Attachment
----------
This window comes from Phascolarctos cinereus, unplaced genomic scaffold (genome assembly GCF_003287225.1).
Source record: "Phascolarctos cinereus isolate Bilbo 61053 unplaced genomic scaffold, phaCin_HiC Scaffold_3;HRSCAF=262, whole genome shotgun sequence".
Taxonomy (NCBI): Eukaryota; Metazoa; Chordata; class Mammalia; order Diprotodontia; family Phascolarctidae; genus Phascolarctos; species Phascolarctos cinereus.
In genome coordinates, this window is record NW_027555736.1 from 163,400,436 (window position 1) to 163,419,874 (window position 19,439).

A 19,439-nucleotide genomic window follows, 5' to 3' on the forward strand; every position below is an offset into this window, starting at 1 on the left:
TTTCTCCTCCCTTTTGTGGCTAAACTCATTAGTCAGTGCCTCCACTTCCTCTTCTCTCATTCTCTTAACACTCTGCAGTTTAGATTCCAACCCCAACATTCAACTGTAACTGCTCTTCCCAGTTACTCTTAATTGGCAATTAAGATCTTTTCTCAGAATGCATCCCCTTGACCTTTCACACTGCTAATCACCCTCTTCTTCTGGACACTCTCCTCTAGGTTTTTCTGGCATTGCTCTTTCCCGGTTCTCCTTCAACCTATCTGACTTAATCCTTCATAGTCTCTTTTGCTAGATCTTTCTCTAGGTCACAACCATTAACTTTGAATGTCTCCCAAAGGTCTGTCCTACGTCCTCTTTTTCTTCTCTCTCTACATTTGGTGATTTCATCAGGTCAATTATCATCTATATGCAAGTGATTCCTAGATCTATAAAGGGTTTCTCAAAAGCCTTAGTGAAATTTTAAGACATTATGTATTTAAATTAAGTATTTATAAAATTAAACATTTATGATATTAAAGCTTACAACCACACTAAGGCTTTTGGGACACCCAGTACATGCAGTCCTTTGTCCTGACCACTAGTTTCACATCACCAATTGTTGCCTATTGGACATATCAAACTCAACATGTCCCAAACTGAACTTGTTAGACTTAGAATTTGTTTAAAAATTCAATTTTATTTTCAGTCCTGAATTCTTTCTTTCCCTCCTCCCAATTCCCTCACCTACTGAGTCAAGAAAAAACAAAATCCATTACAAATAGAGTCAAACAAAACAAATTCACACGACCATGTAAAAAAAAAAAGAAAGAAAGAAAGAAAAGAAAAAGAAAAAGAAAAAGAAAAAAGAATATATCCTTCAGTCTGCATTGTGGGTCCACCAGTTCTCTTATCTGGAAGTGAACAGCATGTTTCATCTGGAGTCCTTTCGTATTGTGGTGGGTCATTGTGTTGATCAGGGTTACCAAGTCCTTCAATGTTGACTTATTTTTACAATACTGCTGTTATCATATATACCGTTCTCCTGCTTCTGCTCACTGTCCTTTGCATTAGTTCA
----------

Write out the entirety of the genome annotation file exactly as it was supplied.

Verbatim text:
This window comes from Phascolarctos cinereus, unplaced genomic scaffold (genome assembly GCF_003287225.1).
Source record: "Phascolarctos cinereus isolate Bilbo 61053 unplaced genomic scaffold, phaCin_HiC Scaffold_3;HRSCAF=262, whole genome shotgun sequence".
Taxonomy (NCBI): Eukaryota; Metazoa; Chordata; class Mammalia; order Diprotodontia; family Phascolarctidae; genus Phascolarctos; species Phascolarctos cinereus.
In genome coordinates, this window is record NW_027555736.1 from 163,400,436 (window position 1) to 163,419,874 (window position 19,439).

A 19,439-nucleotide genomic window follows, 5' to 3' on the forward strand; every position below is an offset into this window, starting at 1 on the left:
TTTCTCCTCCCTTTTGTGGCTAAACTCATTAGTCAGTGCCTCCACTTCCTCTTCTCTCATTCTCTTAACACTCTGCAGTTTAGATTCCAACCCCAACATTCAACTGTAACTGCTCTTCCCAGTTACTCTTAATTGGCAATTAAGATCTTTTCTCAGAATGCATCCCCTTGACCTTTCACACTGCTAATCACCCTCTTCTTCTGGACACTCTCCTCTAGGTTTTTCTGGCATTGCTCTTTCCCGGTTCTCCTTCAACCTATCTGACTTAATCCTTCATAGTCTCTTTTGCTAGATCTTTCTCTAGGTCACAACCATTAACTTTGAATGTCTCCCAAAGGTCTGTCCTACGTCCTCTTTTTCTTCTCTCTCTACATTTGGTGATTTCATCAGGTCAATTATCATCTATATGCAAGTGATTCCTAGATCTATAAAGGGTTTCTCAAAAGCCTTAGTGAAATTTTAAGACATTATGTATTTAAATTAAGTATTTATAAAATTAAACATTTATGATATTAAAGCTTACAACCACACTAAGGCTTTTGGGACACCCAGTACATGCAGTCCTTTGTCCTGACCACTAGTTTCACATCACCAATTGTTGCCTATTGGACATATCAAACTCAACATGTCCCAAACTGAACTTGTTAGACTTAGAATTTGTTTAAAAATTCAATTTTATTTTCAGTCCTGAATTCTTTCTTTCCCTCCTCCCAATTCCCTCACCTACTGAGTCAAGAAAAAACAAAATCCATTACAAATAGAGTCAAACAAAACAAATTCACACGACCATGTAAAAAAAAAAAGAAAGAAAGAAAGAAAAGAAAAAGAAAAAGAAAAAGAAAAAAGAATATATCCTTCAGTCTGCATTGTGGGTCCACCAGTTCTCTTATCTGGAAGTGAACAGCATGTTTCATCTGGAGTCCTTTCGTATTGTGGTGGGTCATTGTGTTGATCAGGGTTACCAAGTCCTTCAATGTTGACTTATTTTTACAATACTGCTGTTATCATATATACCGTTCTCCTGCTTCTGCTCACTGTCCTTTGCATTAGTTCA